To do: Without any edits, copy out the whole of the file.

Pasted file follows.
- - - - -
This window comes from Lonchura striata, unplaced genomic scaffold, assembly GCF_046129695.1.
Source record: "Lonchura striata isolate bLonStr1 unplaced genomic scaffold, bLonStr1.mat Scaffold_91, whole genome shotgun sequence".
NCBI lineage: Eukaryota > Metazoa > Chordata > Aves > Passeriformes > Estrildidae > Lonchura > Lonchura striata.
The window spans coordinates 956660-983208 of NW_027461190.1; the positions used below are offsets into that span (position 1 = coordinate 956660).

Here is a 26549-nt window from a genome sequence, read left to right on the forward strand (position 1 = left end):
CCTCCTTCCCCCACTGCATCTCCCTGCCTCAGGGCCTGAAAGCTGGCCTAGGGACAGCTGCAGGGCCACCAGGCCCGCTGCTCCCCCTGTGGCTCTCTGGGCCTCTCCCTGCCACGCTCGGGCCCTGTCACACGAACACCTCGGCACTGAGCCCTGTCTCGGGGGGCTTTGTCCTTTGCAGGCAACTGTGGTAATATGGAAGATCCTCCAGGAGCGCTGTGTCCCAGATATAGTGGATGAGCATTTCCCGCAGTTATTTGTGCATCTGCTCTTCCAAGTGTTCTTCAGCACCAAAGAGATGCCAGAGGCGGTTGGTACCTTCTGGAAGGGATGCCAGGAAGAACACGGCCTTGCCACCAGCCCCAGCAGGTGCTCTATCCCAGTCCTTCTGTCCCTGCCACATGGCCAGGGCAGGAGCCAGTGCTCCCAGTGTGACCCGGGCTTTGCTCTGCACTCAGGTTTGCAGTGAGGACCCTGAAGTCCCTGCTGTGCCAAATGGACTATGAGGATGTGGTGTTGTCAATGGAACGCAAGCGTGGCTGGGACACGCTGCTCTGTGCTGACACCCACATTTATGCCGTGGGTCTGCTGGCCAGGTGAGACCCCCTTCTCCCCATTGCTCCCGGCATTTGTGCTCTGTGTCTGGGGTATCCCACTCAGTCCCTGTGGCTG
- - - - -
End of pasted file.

This window comes from Lonchura striata, unplaced genomic scaffold, assembly GCF_046129695.1.
Source record: "Lonchura striata isolate bLonStr1 unplaced genomic scaffold, bLonStr1.mat Scaffold_91, whole genome shotgun sequence".
NCBI lineage: Eukaryota > Metazoa > Chordata > Aves > Passeriformes > Estrildidae > Lonchura > Lonchura striata.
The window spans coordinates 956660-983208 of NW_027461190.1; the positions used below are offsets into that span (position 1 = coordinate 956660).

Here is a 26549-nt window from a genome sequence, read left to right on the forward strand (position 1 = left end):
CCTCCTTCCCCCACTGCATCTCCCTGCCTCAGGGCCTGAAAGCTGGCCTAGGGACAGCTGCAGGGCCACCAGGCCCGCTGCTCCCCCTGTGGCTCTCTGGGCCTCTCCCTGCCACGCTCGGGCCCTGTCACACGAACACCTCGGCACTGAGCCCTGTCTCGGGGGGCTTTGTCCTTTGCAGGCAACTGTGGTAATATGGAAGATCCTCCAGGAGCGCTGTGTCCCAGATATAGTGGATGAGCATTTCCCGCAGTTATTTGTGCATCTGCTCTTCCAAGTGTTCTTCAGCACCAAAGAGATGCCAGAGGCGGTTGGTACCTTCTGGAAGGGATGCCAGGAAGAACACGGCCTTGCCACCAGCCCCAGCAGGTGCTCTATCCCAGTCCTTCTGTCCCTGCCACATGGCCAGGGCAGGAGCCAGTGCTCCCAGTGTGACCCGGGCTTTGCTCTGCACTCAGGTTTGCAGTGAGGACCCTGAAGTCCCTGCTGTGCCAAATGGACTATGAGGATGTGGTGTTGTCAATGGAACGCAAGCGTGGCTGGGACACGCTGCTCTGTGCTGACACCCACATTTATGCCGTGGGTCTGCTGGCCAGGTGAGACCCCCTTCTCCCCATTGCTCCCGGCATTTGTGCTCTGTGTCTGGGGTATCCCACTCAGTCCCTGTGGCTG